N2 - Objective: Using Failure Mode and Effects Analysis (FMEA) as an example quality improvement approach, our objective was to evaluate whether secondary use of orders, forms, and notes recorded by the electronic health record (EHR) during daily practice can enhance the accuracy of process maps used to guide improvement. We examined discrepancies between expected and observed activities and individuals involved in a high-risk process and devised diagnostic measures for understanding discrepancies that may be used to inform quality improvement planning. Methods: Inpatient cardiology unit staff developed a process map of discharge from the unit. We matched activities and providers identified on the process map to EHR data. Using four diagnostic measures, we analyzed discrepancies between expectation and observation. Results: EHR data showed that 35% of activities were completed by unexpected providers, including providers from 12 categories not identified as part of the discharge workflow. The EHR also revealed sub-components of process activities not identified on the process map. Additional information from the EHR was used to revise the process map and show differences between expectation and observation. Conclusion: Findings suggest EHR data may reveal gaps in process maps used for quality improvement and identify characteristics about workflow activities that can identify perspectives for inclusion in an FMEA. Organizations with access to EHR data may be able to leverage clinical documentation to enhance process maps used for quality improvement. While focused on FMEA protocols, findings from this study may be applicable to other quality activities that require process maps.

AB - Objective: Using Failure Mode and Effects Analysis (FMEA) as an example quality improvement approach, our objective was to evaluate whether secondary use of orders, forms, and notes recorded by the electronic health record (EHR) during daily practice can enhance the accuracy of process maps used to guide improvement. We examined discrepancies between expected and observed activities and individuals involved in a high-risk process and devised diagnostic measures for understanding discrepancies that may be used to inform quality improvement planning. Methods: Inpatient cardiology unit staff developed a process map of discharge from the unit. We matched activities and providers identified on the process map to EHR data. Using four diagnostic measures, we analyzed discrepancies between expectation and observation. Results: EHR data showed that 35% of activities were completed by unexpected providers, including providers from 12 categories not identified as part of the discharge workflow. The EHR also revealed sub-components of process activities not identified on the process map. Additional information from the EHR was used to revise the process map and show differences between expectation and observation. Conclusion: Findings suggest EHR data may reveal gaps in process maps used for quality improvement and identify characteristics about workflow activities that can identify perspectives for inclusion in an FMEA. Organizations with access to EHR data may be able to leverage clinical documentation to enhance process maps used for quality improvement. While focused on FMEA protocols, findings from this study may be applicable to other quality activities that require process maps.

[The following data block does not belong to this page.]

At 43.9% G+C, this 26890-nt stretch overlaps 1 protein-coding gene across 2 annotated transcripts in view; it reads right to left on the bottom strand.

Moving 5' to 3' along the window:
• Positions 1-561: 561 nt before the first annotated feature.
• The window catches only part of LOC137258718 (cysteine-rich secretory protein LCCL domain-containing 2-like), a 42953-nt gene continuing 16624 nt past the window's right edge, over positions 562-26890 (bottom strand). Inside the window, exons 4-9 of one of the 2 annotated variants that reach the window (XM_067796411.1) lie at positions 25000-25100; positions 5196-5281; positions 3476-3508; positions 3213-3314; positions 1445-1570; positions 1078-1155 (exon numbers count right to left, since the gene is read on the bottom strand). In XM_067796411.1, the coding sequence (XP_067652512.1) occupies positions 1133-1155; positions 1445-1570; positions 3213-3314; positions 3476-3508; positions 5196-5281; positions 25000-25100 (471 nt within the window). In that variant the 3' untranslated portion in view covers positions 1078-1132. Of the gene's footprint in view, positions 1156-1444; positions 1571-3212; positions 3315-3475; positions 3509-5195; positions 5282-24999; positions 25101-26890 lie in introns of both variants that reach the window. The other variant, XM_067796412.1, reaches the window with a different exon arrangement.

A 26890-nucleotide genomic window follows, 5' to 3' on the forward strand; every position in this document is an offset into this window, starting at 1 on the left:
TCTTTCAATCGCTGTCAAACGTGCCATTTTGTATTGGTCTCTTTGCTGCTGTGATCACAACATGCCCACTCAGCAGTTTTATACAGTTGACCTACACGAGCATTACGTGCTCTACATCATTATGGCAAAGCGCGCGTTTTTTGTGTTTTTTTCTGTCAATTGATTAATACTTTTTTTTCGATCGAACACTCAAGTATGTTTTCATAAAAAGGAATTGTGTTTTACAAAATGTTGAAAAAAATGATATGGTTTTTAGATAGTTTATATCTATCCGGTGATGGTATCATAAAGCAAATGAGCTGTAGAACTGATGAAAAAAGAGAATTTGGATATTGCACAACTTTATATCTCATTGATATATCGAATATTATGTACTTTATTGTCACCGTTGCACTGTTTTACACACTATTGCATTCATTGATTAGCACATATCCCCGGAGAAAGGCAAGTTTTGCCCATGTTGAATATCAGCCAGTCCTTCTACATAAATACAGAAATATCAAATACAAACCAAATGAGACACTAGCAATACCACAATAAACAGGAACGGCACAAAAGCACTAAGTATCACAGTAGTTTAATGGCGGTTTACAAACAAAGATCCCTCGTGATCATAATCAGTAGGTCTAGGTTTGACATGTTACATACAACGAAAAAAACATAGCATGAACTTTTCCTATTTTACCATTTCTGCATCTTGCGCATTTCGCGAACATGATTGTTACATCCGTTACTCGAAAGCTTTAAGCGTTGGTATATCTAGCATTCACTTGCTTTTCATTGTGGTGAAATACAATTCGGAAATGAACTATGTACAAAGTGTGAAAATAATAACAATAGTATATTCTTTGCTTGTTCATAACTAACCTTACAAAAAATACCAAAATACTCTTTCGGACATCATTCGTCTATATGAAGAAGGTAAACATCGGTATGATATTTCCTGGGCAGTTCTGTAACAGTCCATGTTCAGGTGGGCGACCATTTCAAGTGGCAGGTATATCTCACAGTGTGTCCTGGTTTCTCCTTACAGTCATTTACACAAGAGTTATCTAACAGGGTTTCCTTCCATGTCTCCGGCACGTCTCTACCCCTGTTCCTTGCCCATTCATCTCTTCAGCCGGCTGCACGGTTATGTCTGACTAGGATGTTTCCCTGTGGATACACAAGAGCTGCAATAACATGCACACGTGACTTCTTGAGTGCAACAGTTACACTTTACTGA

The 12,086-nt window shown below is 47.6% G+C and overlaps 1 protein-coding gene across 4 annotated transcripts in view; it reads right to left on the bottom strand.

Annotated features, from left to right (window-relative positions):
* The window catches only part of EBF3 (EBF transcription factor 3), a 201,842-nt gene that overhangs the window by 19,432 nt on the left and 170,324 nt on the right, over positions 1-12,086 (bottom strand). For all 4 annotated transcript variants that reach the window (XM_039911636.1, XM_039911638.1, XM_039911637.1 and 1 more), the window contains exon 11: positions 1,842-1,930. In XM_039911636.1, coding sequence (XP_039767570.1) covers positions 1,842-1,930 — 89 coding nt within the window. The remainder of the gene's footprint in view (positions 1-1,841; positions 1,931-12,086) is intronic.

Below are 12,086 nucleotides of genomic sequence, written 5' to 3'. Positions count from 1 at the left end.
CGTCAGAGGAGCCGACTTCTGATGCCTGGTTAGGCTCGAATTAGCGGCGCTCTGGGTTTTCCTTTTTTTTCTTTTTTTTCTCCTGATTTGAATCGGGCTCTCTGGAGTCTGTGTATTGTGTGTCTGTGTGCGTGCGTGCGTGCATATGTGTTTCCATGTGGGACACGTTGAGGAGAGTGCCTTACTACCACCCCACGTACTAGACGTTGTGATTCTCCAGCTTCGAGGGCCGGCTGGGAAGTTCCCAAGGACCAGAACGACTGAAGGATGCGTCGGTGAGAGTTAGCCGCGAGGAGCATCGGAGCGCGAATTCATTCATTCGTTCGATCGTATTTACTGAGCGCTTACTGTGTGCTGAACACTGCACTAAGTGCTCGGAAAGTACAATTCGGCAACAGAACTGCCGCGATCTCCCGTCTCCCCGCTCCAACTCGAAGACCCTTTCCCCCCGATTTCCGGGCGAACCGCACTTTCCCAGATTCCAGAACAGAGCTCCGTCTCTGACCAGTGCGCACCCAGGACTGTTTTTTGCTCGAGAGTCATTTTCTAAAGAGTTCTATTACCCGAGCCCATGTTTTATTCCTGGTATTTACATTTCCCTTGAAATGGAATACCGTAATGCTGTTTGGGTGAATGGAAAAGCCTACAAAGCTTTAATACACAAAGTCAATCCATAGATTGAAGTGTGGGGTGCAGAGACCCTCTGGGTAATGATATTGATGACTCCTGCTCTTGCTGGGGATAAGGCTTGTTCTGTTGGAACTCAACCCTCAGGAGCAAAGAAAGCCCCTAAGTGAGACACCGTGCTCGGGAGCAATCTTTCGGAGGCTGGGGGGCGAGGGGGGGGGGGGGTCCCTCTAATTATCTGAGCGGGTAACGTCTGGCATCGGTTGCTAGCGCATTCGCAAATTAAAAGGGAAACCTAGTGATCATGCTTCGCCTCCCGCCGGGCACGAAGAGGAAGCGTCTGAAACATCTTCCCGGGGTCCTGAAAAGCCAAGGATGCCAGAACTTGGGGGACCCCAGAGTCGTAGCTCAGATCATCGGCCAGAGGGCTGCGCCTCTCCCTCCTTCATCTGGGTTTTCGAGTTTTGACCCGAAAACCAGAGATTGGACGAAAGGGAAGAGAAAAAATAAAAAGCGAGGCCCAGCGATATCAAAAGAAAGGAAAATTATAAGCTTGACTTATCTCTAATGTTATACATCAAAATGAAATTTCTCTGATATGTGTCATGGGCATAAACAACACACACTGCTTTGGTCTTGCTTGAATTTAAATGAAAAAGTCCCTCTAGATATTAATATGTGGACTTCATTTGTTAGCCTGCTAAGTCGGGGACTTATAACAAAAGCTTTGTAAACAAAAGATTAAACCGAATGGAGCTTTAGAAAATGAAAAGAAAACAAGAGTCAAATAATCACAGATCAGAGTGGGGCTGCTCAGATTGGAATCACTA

KW - Cardiology hospital service

KW - Discharge planning

KW - Electronic health record

KW - Risk assessment

KW - Workflow

UR - http://www.scopus.com/inward/record.url?scp=85016286291&partnerID=8YFLogxK

UR - http://www.scopus.com/inward/citedby.url?scp=85016286291&partnerID=8YFLogxK

U2 - 10.1093/jamia/ocw083

DO - 10.1093/jamia/ocw083

M3 - Article

VL - 24

SP - 288

EP - 294

JO - Journal of the American Medical Informatics Association : JAMIA

JF - Journal of the American Medical Informatics Association : JAMIA

SN - 1067-5027

IS - 2

M1 - ocw083

ER -